Free Cash Flow (FCF) is the money left over after a company pays its operating expenses and capital expenditures. Whereas EPS is subject to GAAP accounting rules, which shift the recording of money around (as with depreciation rules pertaining to capital equipment, for example), cash flow is a more direct measure of money flowing through the company on a real-time basis. FCF is the cash that a company has available for dividends, stock buybacks, and debt repayment.
Cisco’s cash flow has been strong for many years, even during the pandemic. This strength is one reason that Simply Safe Dividends awards such a high score for dividend safety (91/100).
Share Count Trend shows whether the company’s outstanding shares are increasing in number, decreasing, or remaining flat.
I like declining share counts, because the annual dividend pool is spread across fewer shares each year. By retiring its own shares, the company is investing in itself, expanding each remaining share into a larger piece of the pie, and improving all of the per-share statistics.
Cisco’s share count has been steadily declining over the past decade. With the pandemic, the share repurchase program has been paused. I would expect it to resume after the effects of the pandemic are past. The company has 24% fewer shares outstanding now than it did 10 years ago.
Here is a summary of the items above:
I think Value Line has over-graded Cisco on its financials by giving it the highest grade on their scale. While the company has a strong balance sheet, little leverage, and generates steady profits and cash flows, its lack of revenue growth in the face of secular changes surrounding networking (i.e., the cloud) is a flag.
It seems like the company needs to adjust (over time) more to cloud-based realities and thus return to growth in order to merit a top-end financial grade.
Stock valuation is separate from evaluating a company. In the evaluations above, we graded Cisco as to its dividends, quality, and financials.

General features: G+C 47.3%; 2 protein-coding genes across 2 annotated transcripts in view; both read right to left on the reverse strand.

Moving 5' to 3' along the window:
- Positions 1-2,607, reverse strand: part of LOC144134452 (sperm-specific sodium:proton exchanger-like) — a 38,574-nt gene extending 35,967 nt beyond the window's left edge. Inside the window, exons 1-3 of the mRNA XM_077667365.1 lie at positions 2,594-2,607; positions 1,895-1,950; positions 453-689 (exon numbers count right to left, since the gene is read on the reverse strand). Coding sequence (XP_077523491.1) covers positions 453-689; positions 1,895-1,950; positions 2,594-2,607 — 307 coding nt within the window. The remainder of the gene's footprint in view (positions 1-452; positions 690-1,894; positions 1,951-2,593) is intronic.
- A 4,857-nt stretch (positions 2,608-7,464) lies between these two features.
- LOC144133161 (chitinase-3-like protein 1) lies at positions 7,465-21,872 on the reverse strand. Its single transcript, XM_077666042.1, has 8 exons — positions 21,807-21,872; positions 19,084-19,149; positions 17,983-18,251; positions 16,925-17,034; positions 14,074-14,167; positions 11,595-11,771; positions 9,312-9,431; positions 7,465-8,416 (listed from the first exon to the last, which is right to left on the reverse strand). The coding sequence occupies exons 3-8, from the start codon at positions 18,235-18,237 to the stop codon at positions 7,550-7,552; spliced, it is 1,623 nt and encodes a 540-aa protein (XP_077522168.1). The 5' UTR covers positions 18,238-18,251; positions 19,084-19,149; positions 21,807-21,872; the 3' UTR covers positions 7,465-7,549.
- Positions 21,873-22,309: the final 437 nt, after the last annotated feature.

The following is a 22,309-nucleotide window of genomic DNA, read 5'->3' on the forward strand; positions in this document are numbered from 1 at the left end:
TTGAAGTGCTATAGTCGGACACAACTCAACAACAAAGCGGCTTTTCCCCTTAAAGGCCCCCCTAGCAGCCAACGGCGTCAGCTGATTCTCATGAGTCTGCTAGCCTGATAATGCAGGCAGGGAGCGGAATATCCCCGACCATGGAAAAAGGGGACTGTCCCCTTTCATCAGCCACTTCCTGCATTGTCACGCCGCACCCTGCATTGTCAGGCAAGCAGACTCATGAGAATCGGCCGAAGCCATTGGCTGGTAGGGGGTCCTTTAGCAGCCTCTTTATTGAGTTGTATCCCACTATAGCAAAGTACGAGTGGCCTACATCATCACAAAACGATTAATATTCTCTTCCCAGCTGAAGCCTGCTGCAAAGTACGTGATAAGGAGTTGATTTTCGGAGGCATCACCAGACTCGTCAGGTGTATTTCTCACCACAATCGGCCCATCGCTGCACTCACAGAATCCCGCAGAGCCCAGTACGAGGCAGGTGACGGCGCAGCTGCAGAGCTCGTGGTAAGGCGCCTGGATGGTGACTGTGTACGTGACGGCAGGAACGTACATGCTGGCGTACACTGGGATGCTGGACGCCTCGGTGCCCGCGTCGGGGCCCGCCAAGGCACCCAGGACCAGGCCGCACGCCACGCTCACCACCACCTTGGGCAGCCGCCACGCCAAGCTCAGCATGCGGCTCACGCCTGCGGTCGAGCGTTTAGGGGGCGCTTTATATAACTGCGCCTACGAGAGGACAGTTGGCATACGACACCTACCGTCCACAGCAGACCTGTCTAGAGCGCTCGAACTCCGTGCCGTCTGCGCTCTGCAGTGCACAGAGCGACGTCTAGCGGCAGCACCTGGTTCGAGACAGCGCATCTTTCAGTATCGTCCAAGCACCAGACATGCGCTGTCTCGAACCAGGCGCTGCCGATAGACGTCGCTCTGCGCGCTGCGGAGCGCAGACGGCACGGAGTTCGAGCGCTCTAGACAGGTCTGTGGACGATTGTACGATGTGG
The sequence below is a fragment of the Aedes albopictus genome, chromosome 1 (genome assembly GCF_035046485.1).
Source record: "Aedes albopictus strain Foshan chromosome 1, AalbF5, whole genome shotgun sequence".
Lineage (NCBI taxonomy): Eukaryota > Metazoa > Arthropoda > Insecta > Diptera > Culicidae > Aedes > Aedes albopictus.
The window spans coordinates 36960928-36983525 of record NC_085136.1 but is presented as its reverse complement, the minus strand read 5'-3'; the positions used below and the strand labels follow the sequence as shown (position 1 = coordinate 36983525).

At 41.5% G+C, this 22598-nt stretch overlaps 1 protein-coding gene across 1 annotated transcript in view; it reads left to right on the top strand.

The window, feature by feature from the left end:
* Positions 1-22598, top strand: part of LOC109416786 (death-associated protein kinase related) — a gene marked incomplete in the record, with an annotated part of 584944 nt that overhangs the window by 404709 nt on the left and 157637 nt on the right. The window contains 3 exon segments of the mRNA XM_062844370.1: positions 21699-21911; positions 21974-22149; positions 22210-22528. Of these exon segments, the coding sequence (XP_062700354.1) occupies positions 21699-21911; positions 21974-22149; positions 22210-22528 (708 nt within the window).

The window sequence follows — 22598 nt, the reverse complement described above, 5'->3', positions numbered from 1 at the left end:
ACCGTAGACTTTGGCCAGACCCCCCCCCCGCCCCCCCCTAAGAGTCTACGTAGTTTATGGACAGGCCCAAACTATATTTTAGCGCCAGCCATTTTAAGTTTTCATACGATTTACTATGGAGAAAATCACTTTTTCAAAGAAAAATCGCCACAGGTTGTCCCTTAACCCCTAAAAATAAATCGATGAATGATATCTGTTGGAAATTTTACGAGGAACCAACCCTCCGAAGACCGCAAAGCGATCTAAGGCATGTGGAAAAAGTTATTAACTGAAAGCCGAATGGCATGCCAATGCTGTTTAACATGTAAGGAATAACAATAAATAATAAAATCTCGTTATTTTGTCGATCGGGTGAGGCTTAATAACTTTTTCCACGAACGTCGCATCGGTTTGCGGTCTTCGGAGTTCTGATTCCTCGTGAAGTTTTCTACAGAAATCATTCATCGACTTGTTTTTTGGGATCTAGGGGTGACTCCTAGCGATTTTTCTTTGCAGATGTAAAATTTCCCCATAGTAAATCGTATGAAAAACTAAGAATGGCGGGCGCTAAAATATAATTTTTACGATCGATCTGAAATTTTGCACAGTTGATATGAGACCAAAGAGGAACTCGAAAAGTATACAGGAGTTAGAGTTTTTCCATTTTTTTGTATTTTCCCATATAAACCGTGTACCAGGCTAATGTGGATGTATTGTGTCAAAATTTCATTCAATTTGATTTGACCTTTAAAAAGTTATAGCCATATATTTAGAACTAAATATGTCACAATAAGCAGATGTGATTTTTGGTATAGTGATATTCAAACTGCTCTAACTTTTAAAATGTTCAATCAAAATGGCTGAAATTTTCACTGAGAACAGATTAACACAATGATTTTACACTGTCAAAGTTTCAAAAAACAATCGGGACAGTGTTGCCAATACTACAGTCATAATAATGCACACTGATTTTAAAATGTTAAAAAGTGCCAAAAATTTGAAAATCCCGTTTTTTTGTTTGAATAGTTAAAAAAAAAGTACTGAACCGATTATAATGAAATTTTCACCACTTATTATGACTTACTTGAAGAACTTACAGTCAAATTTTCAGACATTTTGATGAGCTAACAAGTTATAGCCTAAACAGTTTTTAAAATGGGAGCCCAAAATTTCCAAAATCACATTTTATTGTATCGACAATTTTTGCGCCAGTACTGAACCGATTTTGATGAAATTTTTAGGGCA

In this section, we see whether its stock is fairly valued to buy or hold.
I use four models in valuing companies, then average the results. See Dividend Growth Investing Lesson 11: Valuation.
Models 1 and 2: FASTGraphs relative P/Es
These first two models compare the stock’s current price to (1) FASTGraphs’ basic estimate of its fair value, and (2) the stock’s own 5-year average valuation. Using an 8-year display period causes the software to display the stock’s 5-year average valuation.
The orange line is Model #1, FASTGraph’s default valuation reference line based on a standard “fair” price-to-earnings ratio of 15. The blue line is Model #2, based on Cisco’s own average 5-year P/E, which is 14.3.
The black line is Cisco’s actual price. The right end of the black line (most recent price) represents Cisco’s current valuation, which is 14.2. Just from simple observation, we can see that Cisco’s price is close to both of the fair-value reference lines.
To quantify that observation, I compute valuation ratios, which are the ratios of the actual P/E to the fair-value references. Here is the formula:
Valuation Ratio for FASTGraphs = Actual P/E divided by Reference P/E
Here are the valuation ratios for Cisco:
- Model 1: Based on default (orange) line: 14.2 / 15 = 0.95
- Model 2: Based on historical (blue) line: 14.2 / 14.3 = 0.99
Both of these results are very close to the fair value reference lines, and both of them suggest that Cisco’s stock is fairly valued.
Model 3: Morningstar DCF Valuation. Morningstar ignores P/E ratios. Instead, they use a discounted cash flow (DCF) model for valuation. As Warren Buffett said: